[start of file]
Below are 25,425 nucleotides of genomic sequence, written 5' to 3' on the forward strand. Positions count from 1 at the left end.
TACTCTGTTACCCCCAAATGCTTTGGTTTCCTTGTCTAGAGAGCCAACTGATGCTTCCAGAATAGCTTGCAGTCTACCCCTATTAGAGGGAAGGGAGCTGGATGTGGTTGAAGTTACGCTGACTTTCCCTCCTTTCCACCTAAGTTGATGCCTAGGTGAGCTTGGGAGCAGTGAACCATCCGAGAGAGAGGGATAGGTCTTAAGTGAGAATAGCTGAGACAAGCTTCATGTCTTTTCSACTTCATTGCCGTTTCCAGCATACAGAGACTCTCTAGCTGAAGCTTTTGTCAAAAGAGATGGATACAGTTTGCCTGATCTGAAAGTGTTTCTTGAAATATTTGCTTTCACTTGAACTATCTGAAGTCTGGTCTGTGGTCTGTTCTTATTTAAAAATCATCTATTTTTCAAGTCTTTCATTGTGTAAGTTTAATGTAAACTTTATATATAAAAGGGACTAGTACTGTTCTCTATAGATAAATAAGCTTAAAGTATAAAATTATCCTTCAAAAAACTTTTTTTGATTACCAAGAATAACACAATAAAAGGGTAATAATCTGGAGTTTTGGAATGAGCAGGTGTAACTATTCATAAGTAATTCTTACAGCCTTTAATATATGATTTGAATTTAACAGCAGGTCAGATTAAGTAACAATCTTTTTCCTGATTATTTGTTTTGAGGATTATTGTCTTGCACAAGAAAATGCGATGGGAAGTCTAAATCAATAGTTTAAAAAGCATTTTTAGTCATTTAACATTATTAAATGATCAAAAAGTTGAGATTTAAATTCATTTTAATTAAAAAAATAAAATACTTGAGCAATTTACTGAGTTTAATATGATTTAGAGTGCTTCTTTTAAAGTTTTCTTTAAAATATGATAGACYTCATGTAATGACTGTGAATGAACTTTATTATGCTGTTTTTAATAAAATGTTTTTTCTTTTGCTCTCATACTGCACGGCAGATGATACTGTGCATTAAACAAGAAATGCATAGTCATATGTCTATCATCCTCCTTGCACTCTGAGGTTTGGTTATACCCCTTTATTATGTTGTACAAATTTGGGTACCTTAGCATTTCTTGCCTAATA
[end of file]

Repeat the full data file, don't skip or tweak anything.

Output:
Below are 25,425 nucleotides of genomic sequence, written 5' to 3' on the forward strand. Positions count from 1 at the left end.
TACTCTGTTACCCCCAAATGCTTTGGTTTCCTTGTCTAGAGAGCCAACTGATGCTTCCAGAATAGCTTGCAGTCTACCCCTATTAGAGGGAAGGGAGCTGGATGTGGTTGAAGTTACGCTGACTTTCCCTCCTTTCCACCTAAGTTGATGCCTAGGTGAGCTTGGGAGCAGTGAACCATCCGAGAGAGAGGGATAGGTCTTAAGTGAGAATAGCTGAGACAAGCTTCATGTCTTTTCSACTTCATTGCCGTTTCCAGCATACAGAGACTCTCTAGCTGAAGCTTTTGTCAAAAGAGATGGATACAGTTTGCCTGATCTGAAAGTGTTTCTTGAAATATTTGCTTTCACTTGAACTATCTGAAGTCTGGTCTGTGGTCTGTTCTTATTTAAAAATCATCTATTTTTCAAGTCTTTCATTGTGTAAGTTTAATGTAAACTTTATATATAAAAGGGACTAGTACTGTTCTCTATAGATAAATAAGCTTAAAGTATAAAATTATCCTTCAAAAAACTTTTTTTGATTACCAAGAATAACACAATAAAAGGGTAATAATCTGGAGTTTTGGAATGAGCAGGTGTAACTATTCATAAGTAATTCTTACAGCCTTTAATATATGATTTGAATTTAACAGCAGGTCAGATTAAGTAACAATCTTTTTCCTGATTATTTGTTTTGAGGATTATTGTCTTGCACAAGAAAATGCGATGGGAAGTCTAAATCAATAGTTTAAAAAGCATTTTTAGTCATTTAACATTATTAAATGATCAAAAAGTTGAGATTTAAATTCATTTTAATTAAAAAAATAAAATACTTGAGCAATTTACTGAGTTTAATATGATTTAGAGTGCTTCTTTTAAAGTTTTCTTTAAAATATGATAGACYTCATGTAATGACTGTGAATGAACTTTATTATGCTGTTTTTAATAAAATGTTTTTTCTTTTGCTCTCATACTGCACGGCAGATGATACTGTGCATTAAACAAGAAATGCATAGTCATATGTCTATCATCCTCCTTGCACTCTGAGGTTTGGTTATACCCCTTTATTATGTTGTACAAATTTGGGTACCTTAGCATTTCTTGCCTAATA